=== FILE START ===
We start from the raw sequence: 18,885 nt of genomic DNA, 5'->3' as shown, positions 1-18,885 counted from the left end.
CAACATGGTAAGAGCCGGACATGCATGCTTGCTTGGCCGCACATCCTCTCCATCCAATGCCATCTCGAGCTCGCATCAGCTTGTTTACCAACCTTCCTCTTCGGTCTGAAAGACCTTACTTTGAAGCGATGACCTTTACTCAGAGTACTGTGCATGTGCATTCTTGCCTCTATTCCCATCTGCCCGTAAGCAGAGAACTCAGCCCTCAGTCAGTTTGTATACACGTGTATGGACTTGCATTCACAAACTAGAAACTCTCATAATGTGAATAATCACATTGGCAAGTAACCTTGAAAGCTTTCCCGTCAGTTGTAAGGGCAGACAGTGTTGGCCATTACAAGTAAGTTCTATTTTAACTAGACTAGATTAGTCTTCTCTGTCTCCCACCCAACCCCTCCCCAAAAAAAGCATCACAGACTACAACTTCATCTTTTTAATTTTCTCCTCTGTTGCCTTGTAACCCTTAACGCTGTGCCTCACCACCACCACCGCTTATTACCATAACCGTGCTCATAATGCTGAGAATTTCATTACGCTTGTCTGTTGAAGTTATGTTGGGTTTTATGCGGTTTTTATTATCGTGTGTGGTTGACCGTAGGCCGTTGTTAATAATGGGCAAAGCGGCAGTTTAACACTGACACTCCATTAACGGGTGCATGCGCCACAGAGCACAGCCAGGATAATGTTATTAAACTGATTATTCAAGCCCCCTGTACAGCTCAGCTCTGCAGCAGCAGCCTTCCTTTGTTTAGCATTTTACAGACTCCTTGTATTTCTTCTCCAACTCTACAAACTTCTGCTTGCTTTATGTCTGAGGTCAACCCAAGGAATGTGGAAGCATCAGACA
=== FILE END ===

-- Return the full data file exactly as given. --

We start from the raw sequence: 18,885 nt of genomic DNA, 5'->3' as shown, positions 1-18,885 counted from the left end.
CAACATGGTAAGAGCCGGACATGCATGCTTGCTTGGCCGCACATCCTCTCCATCCAATGCCATCTCGAGCTCGCATCAGCTTGTTTACCAACCTTCCTCTTCGGTCTGAAAGACCTTACTTTGAAGCGATGACCTTTACTCAGAGTACTGTGCATGTGCATTCTTGCCTCTATTCCCATCTGCCCGTAAGCAGAGAACTCAGCCCTCAGTCAGTTTGTATACACGTGTATGGACTTGCATTCACAAACTAGAAACTCTCATAATGTGAATAATCACATTGGCAAGTAACCTTGAAAGCTTTCCCGTCAGTTGTAAGGGCAGACAGTGTTGGCCATTACAAGTAAGTTCTATTTTAACTAGACTAGATTAGTCTTCTCTGTCTCCCACCCAACCCCTCCCCAAAAAAAGCATCACAGACTACAACTTCATCTTTTTAATTTTCTCCTCTGTTGCCTTGTAACCCTTAACGCTGTGCCTCACCACCACCACCGCTTATTACCATAACCGTGCTCATAATGCTGAGAATTTCATTACGCTTGTCTGTTGAAGTTATGTTGGGTTTTATGCGGTTTTTATTATCGTGTGTGGTTGACCGTAGGCCGTTGTTAATAATGGGCAAAGCGGCAGTTTAACACTGACACTCCATTAACGGGTGCATGCGCCACAGAGCACAGCCAGGATAATGTTATTAAACTGATTATTCAAGCCCCCTGTACAGCTCAGCTCTGCAGCAGCAGCCTTCCTTTGTTTAGCATTTTACAGACTCCTTGTATTTCTTCTCCAACTCTACAAACTTCTGCTTGCTTTATGTCTGAGGTCAACCCAAGGAATGTGGAAGCATCAGACA